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Volume 14, pages 179-199, 1929
ON NAMING MINERALS
H. E. MCKINSTRY, West Chester, Pennsylvania.
One can join most heartily in Professor Eakle's appeal for more thought in the naming of minerals.1 His plea to continue immortalizing in stone (so to speak) the leaders of the science can only meet with general approval. With him we regret that the rules now in vogue require certain eminent mineralogists to remain unhonored in this manner because, through no fault of their own, their namesakes' names have turned out to be synonyms. We rejoice that no one can become familiar with mineralogy without being frequently reminded, through the nomenclature, of Werner, Wollaston, Silliman and Dana.
While applauding the judicious use of personal names, one is forced to admit that at times they may cause difficulties to those of other nationalities than that of the scientist in question. Thus smithsonite, simple enough for an Anglo-Saxon, contains a "th", unpronounceable for a Frenchman or a German and an initial "sm" which would appall a Spaniard, just as we ourselves may at times be at a loss as to, how to cope best with annerodite, gmelinite, hauynite and szmikite.
Desirable as personal names may be, there is little to be said for an attempt, at this late date, to make mineralogical nomenclature rigidly uniform. Were we, like Adam in the Garden, confronted with a world of unnamed things, it would be our glorious opportunity and sacred duty to name them systematically. But fortunately or unfortunately, all of the fifteen hundred minerals now known are already named and certainly no one would propose to re-christen them in violation of all laws of priority. Any struggle for uniformity would at best effect only the species yet undiscovered - probably in the main a relatively small number of the less common ones. The new standardized names would be lost in the forest of older heterogeneous ones, the increased uniformity would be barely perceptible and in just what way would science be benefited?
It would seem that really the most desirable object would be to aid the suffering student who, as Professor Eakle says, is confronted with a formidable array of names to master. To him, any name which even remotely suggests some characteristic of the mineral is little short of a godsend. And therein lies the great boon of physical and chemical connotations. Though we Americans, fostered in a utilitarian contempt for the classics, have, like Shakespeare, "small Latin and less Greek", these languages possess at least the advantage of being in some degree international. An educated person needs no great linguistic training in order to recognize that "ortho" suggests "straight" and "clase" suggests "break" or "cleavage." What name could be more descriptive than tetrahedrite unless it be azurite, not to mention hematite, magnetite, pyrite, and the less obvious cyanite, actinolite, and staurolite?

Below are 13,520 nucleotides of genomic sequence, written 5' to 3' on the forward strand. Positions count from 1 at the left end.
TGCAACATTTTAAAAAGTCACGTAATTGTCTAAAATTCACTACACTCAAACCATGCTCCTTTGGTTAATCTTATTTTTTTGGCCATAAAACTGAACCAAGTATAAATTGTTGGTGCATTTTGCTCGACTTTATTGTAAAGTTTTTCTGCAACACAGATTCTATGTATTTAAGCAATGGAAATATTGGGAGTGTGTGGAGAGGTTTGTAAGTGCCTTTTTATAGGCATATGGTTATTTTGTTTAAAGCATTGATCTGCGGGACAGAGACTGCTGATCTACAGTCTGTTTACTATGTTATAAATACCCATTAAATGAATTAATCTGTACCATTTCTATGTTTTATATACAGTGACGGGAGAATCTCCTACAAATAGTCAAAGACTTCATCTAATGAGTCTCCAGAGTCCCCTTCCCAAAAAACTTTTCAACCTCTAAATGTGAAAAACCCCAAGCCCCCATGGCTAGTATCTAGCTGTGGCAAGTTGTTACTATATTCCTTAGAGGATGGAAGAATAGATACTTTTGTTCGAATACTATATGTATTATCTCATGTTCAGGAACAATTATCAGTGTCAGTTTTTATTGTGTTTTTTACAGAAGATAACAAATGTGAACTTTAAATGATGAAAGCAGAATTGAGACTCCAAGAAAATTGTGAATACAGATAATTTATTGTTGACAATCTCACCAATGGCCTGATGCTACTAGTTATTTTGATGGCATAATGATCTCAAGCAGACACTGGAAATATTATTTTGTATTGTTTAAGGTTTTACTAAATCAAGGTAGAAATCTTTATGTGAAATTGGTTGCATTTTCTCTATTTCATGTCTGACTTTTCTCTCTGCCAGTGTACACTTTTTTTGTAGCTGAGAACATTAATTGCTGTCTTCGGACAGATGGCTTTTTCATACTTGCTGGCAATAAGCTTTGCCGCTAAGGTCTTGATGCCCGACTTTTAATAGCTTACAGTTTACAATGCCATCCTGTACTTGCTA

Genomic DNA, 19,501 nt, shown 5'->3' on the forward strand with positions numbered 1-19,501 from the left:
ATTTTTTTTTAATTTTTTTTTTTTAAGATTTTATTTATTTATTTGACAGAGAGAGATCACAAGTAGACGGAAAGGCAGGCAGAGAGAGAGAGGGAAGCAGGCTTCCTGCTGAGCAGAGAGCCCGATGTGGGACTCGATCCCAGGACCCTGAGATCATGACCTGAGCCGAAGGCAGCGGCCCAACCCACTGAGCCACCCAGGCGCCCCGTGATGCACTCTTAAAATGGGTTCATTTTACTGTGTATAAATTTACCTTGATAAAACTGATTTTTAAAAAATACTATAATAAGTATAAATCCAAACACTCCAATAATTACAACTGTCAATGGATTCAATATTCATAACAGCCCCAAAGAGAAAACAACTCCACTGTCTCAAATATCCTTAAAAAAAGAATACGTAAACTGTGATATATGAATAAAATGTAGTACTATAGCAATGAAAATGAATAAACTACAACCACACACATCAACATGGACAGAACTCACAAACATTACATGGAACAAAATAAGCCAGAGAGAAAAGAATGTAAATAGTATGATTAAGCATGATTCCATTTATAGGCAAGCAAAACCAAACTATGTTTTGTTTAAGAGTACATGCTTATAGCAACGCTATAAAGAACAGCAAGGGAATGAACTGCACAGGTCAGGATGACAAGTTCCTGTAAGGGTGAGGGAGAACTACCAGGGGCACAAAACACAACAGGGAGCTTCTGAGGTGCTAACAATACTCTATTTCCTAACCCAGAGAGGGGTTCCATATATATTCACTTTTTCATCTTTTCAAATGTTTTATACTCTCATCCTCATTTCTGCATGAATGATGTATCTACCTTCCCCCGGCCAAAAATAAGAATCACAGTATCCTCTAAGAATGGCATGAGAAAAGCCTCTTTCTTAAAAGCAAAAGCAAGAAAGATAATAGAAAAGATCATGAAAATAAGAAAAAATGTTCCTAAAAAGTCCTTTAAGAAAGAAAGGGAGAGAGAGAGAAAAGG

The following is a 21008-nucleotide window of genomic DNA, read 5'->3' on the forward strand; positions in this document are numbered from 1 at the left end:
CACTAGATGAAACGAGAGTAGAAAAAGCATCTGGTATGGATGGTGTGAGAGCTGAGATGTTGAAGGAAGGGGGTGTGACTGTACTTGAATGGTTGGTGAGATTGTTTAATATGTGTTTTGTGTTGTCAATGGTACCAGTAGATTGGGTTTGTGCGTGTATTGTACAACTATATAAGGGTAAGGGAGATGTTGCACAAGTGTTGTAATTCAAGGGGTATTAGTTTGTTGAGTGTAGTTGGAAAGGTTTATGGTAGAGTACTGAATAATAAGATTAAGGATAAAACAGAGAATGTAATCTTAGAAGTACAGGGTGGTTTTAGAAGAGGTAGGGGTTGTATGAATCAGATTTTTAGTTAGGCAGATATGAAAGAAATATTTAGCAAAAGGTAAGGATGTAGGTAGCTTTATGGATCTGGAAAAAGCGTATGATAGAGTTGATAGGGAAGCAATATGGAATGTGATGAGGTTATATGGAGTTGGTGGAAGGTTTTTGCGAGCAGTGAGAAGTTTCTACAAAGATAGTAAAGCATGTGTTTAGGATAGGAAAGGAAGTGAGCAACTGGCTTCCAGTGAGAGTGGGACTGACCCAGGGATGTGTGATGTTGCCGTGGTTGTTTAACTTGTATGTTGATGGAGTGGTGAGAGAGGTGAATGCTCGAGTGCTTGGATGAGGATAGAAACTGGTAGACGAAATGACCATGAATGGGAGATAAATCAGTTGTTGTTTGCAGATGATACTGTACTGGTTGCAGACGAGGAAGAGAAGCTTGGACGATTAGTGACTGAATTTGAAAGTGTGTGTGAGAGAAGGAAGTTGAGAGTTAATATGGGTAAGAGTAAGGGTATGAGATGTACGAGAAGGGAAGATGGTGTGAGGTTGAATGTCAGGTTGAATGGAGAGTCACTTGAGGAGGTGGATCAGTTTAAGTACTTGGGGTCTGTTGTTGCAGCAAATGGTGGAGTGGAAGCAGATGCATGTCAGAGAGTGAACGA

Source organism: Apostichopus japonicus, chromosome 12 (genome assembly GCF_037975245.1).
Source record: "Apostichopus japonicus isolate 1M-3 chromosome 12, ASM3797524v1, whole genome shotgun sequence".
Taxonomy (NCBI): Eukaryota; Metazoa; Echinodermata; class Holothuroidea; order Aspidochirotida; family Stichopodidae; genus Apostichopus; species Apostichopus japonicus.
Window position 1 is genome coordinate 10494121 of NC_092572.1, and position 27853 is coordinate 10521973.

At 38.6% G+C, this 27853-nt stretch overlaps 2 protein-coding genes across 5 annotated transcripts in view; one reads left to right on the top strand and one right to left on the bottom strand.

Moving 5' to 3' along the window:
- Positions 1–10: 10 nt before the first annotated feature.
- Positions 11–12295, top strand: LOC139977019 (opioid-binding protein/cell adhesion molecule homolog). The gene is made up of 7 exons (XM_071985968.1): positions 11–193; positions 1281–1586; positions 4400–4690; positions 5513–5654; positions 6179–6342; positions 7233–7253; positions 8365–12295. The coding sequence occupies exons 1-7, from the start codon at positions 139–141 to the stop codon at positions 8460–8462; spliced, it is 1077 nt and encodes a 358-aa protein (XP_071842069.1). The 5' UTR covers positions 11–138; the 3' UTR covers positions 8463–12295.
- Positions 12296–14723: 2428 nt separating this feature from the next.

But perhaps the chemical names are the most suggestive of all. What matter if they do not express the composition in detail? Nothing short of a formula could do this. Consider the mental associations aroused by the words argentite, cuprite, bismuthinite, cobaltite, fluorite, and dozens of others; or by the compound chemical and physical names: arsenopyrite, cerargyrite, pyrargyrite. Barytocalcite may be cumbersome but at least it signifies something which is more than could be said had its discoverer been forced by a convention to name it, let us say, mcgillicuddyite (keeping unmutilated the name of a not impossible scientist).
It is truly regrettable that chalcophanite contains no copper, and that hydrocyanite is anhydrous, but is this an indictment of the practice of deriving names from chemistry? Say rather that the fault lies in the failure to derive these names chemically. As well abandon the ending "-ite" altogether because some misguided person has made use of it in naming a widely advertized antiseptic which is not a mineral!
While mines are ephemeral and many place names signify nothing, one may even defend certain names based on localities: atacamite suggests the Chilean desert whose dryness alone is responsible for the preservation of the mineral; vesuvianite suggests the volcanic emanations from whence it sprung; labradorite suggests the bleak cliffs of deep-seated intrusives which have afforded the beautiful feldspar.
Thus, since complete uniformity cannot be attained without throwing overboard a thousand names in common usage (atrocious as some of them are), let those who have the good fortune to contribute to the nomenclature be merciful and discrete in naming the children which are still to be born to mineralogical research. Let their names do honor where honor is due; let them be euphonious if possible, universally pronounceable if possible, short if possible, but above all, let them be significent and appropriate. In short, this paper, while not in any sense an outcry against the use of personal names is intended as a mild plea for the retaining of such rich sources as may be found in the fields of chemistry, physics, geography and the classical languages.
1 Am. Mineral., vol. 13, p. 533.